Many people automatically assume that they need to have their cat declawed when they decide to get one. The first thing they think when getting an inside cat is that it will destroy their home. However, most cats will not scratch your furniture as long as they have a scratching post or somewhere designated to do so. Is it going to be annoying when your kitten rips your comforter because they do not know better and they are trying to jump on the bed? Sure it is, but they may grow out of this. Most veterinarians will tell you that you should only declaw your cat as a last resort when they are continuously destroying items. Most vet clinics will not inform owners of the alternatives that they should try before getting a cat declawed. Which why would they? They are making money off of you getting your cat declawed.

Many owners do not realize that getting your cat declawed can prevent him from using the litter box or make him aggressive. The reason that a cat scratches items is to remove dead husks from their claws, to mark their territory and to stretch their muscles.  When cats are about 8 weeks old, you need to train them to use a scratching posts.

A lot of pet owners also think that getting their cat declawed is the same as cutting our own nails. This is not true, declawing your cat is the same as cutting your finger off up to the knuckle one by one. When they remove the nails from your cat, they have to remove the last bone on each of their toes. Many cats feel the pain of being declawed for the rest of their lives. They can also get infection, tissue necrosis, lameness, and back pain. Declawing can also change the demeanor of your cat, they may feel defenseless and in turn they will bite you as their only defense.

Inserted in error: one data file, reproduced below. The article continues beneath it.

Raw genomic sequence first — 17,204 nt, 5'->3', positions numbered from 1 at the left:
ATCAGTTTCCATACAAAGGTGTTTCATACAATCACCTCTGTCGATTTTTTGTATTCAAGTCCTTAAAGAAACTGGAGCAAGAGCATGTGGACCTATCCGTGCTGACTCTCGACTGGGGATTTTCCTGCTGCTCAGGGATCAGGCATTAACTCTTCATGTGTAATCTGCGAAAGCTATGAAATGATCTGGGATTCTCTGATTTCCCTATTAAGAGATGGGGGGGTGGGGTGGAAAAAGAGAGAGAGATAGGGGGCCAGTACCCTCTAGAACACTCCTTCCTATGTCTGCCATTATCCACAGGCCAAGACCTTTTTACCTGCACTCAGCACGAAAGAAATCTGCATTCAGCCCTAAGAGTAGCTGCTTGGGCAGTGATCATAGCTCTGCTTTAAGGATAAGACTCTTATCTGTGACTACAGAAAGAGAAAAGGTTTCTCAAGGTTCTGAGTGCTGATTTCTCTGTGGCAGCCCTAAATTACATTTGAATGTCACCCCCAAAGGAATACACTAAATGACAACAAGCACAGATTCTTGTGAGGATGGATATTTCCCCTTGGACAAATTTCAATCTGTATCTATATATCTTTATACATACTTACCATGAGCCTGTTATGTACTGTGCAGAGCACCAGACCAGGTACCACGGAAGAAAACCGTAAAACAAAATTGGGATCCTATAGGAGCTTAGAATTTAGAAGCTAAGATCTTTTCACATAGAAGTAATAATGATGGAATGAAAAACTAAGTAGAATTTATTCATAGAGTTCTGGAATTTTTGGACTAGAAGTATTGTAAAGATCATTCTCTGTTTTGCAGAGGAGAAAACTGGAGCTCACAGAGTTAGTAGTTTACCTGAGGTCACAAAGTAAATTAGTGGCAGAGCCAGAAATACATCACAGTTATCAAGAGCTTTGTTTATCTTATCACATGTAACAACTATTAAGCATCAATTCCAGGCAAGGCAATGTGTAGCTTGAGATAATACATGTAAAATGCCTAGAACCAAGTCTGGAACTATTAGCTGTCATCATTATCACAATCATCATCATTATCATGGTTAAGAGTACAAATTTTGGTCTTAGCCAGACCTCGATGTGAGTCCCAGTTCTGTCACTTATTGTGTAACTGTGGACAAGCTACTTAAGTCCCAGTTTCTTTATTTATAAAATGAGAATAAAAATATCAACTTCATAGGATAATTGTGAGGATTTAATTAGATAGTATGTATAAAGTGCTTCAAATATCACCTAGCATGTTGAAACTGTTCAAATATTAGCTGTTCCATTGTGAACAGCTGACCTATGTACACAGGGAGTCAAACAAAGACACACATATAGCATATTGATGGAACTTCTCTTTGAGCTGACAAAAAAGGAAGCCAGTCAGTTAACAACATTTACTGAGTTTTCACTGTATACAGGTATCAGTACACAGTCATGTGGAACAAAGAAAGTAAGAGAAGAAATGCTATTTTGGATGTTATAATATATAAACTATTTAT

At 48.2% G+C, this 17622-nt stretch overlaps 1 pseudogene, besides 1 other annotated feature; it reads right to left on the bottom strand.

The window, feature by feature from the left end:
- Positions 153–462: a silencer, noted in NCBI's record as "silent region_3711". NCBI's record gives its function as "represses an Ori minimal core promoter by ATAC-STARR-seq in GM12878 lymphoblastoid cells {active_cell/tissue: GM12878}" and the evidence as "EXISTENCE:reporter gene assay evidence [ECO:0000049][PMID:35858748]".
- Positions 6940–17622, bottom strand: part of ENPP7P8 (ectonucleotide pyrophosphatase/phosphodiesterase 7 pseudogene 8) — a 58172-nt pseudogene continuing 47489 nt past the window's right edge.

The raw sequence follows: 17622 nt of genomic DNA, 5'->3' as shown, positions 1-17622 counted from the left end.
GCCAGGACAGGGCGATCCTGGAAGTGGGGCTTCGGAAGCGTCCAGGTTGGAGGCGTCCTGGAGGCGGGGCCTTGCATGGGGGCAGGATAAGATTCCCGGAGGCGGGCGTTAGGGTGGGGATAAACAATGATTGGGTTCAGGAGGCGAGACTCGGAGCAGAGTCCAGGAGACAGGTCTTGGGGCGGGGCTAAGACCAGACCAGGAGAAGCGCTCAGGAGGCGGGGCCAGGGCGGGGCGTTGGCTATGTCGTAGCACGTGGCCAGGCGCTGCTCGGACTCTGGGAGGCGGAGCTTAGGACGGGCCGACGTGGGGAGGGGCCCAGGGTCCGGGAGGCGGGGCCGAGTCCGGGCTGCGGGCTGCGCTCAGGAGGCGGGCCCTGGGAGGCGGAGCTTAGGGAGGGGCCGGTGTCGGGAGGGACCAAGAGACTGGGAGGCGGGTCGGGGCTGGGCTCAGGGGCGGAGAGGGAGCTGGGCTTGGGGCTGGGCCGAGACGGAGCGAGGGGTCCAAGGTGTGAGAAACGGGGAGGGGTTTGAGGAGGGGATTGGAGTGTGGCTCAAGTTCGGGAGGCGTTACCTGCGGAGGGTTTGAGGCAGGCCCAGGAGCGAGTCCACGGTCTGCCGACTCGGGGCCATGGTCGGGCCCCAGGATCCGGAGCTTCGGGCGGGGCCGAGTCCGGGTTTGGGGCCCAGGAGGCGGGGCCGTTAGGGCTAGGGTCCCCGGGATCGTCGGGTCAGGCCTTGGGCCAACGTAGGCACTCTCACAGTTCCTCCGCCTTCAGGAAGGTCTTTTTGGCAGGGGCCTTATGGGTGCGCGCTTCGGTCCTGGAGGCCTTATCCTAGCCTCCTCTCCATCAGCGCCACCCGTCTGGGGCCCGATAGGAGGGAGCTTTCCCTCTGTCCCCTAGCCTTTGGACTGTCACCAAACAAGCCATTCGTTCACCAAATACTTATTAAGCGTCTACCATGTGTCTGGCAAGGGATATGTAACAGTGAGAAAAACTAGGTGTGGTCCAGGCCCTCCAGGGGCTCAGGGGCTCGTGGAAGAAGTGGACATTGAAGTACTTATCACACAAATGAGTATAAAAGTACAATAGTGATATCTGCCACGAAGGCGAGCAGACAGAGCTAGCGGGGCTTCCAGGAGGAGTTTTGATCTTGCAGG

There are some tips that you can try to prevent your cat from scratching. These include:

  • Trimming the claws
  • Ensure that you have stable scratching posts made from different types of materials to give your cat options. If you have a multi-purpose scratching post with a toy, it will incline your cat to use it. You can also buy scratching posts with catnip in it that will draw your cat to it.
  • There are caps that you can have glued to your cats nail to prevent it from scratching, these need to be put on through a veterinarian and need to be changed every six weeks. (This is a safe alternative to declawing)
  • Place a deterrant near the furniture that your cat is scratching. Some options that will deter your cat are:
    • Double-sided tape- your cat will be sure to try to avoid this
    • Bubble wrap- cats will not like walking on this odd surface
    • Water- you can put a tray of water around the couch to keep them from getting to it, just until they are trained to stay back
    • Plastic shower curtains- cats do not like smooth plastic and will avoid this if you drape it over the furniture
    • Citrus- cats do not generally like this smell, get a citrus spray or candle and use it near the furniture.

Declawing should only be used when it is medically necessary. If there is cancer in the nail bed, then declawing may be a viable option. If you or someone you know is considering getting your pet declawed, think about having your fingers and toes chopped at the knuckle. Would walking feel different to you? Would it hurt? Would you ever feel the same again? Your cat should not have to endure something that you would not put yourself through.